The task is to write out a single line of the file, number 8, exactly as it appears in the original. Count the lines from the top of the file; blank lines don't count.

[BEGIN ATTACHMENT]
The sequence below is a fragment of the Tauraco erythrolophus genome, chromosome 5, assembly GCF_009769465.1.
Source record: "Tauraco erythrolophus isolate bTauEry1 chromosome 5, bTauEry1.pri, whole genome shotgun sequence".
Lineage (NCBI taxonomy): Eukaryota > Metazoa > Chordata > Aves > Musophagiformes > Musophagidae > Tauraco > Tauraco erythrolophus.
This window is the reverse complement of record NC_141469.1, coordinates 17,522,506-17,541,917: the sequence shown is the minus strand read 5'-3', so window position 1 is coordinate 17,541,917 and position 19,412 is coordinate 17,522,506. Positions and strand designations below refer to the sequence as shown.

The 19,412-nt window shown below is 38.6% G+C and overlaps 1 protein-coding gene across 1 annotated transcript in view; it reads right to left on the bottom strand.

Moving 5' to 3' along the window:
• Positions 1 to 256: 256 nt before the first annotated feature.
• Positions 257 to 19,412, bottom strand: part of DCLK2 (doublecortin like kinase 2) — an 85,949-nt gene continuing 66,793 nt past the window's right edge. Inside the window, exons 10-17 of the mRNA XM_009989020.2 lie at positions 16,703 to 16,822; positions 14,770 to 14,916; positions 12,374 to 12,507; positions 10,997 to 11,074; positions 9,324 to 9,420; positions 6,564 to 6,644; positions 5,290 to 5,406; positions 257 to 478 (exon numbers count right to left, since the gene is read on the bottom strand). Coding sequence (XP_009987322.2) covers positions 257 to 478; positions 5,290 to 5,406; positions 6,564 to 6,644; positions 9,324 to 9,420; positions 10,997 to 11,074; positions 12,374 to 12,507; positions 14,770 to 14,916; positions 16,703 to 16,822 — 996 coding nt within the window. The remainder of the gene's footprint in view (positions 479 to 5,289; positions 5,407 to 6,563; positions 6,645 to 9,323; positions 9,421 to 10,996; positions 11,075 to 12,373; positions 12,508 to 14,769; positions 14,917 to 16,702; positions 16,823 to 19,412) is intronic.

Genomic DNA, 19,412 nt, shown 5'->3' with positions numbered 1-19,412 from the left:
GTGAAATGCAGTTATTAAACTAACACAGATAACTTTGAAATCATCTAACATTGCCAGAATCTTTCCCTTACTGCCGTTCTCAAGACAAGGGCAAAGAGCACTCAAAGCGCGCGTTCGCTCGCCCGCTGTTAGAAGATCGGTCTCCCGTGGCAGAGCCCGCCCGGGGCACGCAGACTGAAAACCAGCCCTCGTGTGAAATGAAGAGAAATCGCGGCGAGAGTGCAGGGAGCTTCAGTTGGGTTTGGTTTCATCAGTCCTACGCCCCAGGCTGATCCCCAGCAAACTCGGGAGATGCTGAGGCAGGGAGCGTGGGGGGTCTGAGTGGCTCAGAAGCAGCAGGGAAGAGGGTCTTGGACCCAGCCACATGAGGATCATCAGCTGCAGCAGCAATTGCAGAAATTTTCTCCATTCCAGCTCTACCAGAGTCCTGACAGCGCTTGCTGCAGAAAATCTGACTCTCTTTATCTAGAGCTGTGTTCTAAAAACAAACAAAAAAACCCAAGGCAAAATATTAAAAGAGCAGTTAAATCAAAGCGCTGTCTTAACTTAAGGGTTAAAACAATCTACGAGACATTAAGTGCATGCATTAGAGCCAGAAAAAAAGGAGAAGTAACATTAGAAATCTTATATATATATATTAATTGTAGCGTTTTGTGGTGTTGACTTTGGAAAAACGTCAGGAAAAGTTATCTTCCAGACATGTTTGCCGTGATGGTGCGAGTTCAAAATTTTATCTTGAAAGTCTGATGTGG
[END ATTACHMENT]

• Positions 257 to 19,412, bottom strand: part of DCLK2 (doublecortin like kinase 2) — an 85,949-nt gene continuing 66,793 nt past the window's right edge. Inside the window, exons 10-17 of the mRNA XM_009989020.2 lie at positions 16,703 to 16,822; positions 14,770 to 14,916; positions 12,374 to 12,507; positions 10,997 to 11,074; positions 9,324 to 9,420; positions 6,564 to 6,644; positions 5,290 to 5,406; positions 257 to 478 (exon numbers count right to left, since the gene is read on the bottom strand). Coding sequence (XP_009987322.2) covers positions 257 to 478; positions 5,290 to 5,406; positions 6,564 to 6,644; positions 9,324 to 9,420; positions 10,997 to 11,074; positions 12,374 to 12,507; positions 14,770 to 14,916; positions 16,703 to 16,822 — 996 coding nt within the window. The remainder of the gene's footprint in view (positions 479 to 5,289; positions 5,407 to 6,563; positions 6,645 to 9,323; positions 9,421 to 10,996; positions 11,075 to 12,373; positions 12,508 to 14,769; positions 14,917 to 16,702; positions 16,823 to 19,412) is intronic.